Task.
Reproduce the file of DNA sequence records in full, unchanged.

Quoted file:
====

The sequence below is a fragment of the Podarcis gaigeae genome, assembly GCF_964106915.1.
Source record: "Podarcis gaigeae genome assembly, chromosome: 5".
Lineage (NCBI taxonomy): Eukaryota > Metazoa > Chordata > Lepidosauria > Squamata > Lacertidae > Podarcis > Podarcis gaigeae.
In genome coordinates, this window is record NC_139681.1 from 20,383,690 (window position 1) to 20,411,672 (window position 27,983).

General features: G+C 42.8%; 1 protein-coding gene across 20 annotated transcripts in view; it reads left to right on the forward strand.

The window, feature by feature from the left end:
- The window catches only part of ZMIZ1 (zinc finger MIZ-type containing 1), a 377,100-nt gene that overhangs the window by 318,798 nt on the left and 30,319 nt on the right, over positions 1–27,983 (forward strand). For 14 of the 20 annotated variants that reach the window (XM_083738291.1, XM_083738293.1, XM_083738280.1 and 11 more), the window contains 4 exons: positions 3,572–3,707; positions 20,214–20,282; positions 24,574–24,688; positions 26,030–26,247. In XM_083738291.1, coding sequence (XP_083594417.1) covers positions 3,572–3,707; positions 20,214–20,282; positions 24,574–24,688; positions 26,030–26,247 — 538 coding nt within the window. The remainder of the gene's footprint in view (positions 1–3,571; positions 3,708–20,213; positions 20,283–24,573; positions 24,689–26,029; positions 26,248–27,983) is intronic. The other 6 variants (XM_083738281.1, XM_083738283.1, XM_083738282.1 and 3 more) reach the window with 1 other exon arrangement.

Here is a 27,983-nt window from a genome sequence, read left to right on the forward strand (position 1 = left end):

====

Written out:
The sequence below is a fragment of the Podarcis gaigeae genome, assembly GCF_964106915.1.
Source record: "Podarcis gaigeae genome assembly, chromosome: 5".
Lineage (NCBI taxonomy): Eukaryota > Metazoa > Chordata > Lepidosauria > Squamata > Lacertidae > Podarcis > Podarcis gaigeae.
In genome coordinates, this window is record NC_139681.1 from 20,383,690 (window position 1) to 20,411,672 (window position 27,983).

General features: G+C 42.8%; 1 protein-coding gene across 20 annotated transcripts in view; it reads left to right on the forward strand.

The window, feature by feature from the left end:
- The window catches only part of ZMIZ1 (zinc finger MIZ-type containing 1), a 377,100-nt gene that overhangs the window by 318,798 nt on the left and 30,319 nt on the right, over positions 1–27,983 (forward strand). For 14 of the 20 annotated variants that reach the window (XM_083738291.1, XM_083738293.1, XM_083738280.1 and 11 more), the window contains 4 exons: positions 3,572–3,707; positions 20,214–20,282; positions 24,574–24,688; positions 26,030–26,247. In XM_083738291.1, coding sequence (XP_083594417.1) covers positions 3,572–3,707; positions 20,214–20,282; positions 24,574–24,688; positions 26,030–26,247 — 538 coding nt within the window. The remainder of the gene's footprint in view (positions 1–3,571; positions 3,708–20,213; positions 20,283–24,573; positions 24,689–26,029; positions 26,248–27,983) is intronic. The other 6 variants (XM_083738281.1, XM_083738283.1, XM_083738282.1 and 3 more) reach the window with 1 other exon arrangement.

Here is a 27,983-nt window from a genome sequence, read left to right on the forward strand (position 1 = left end):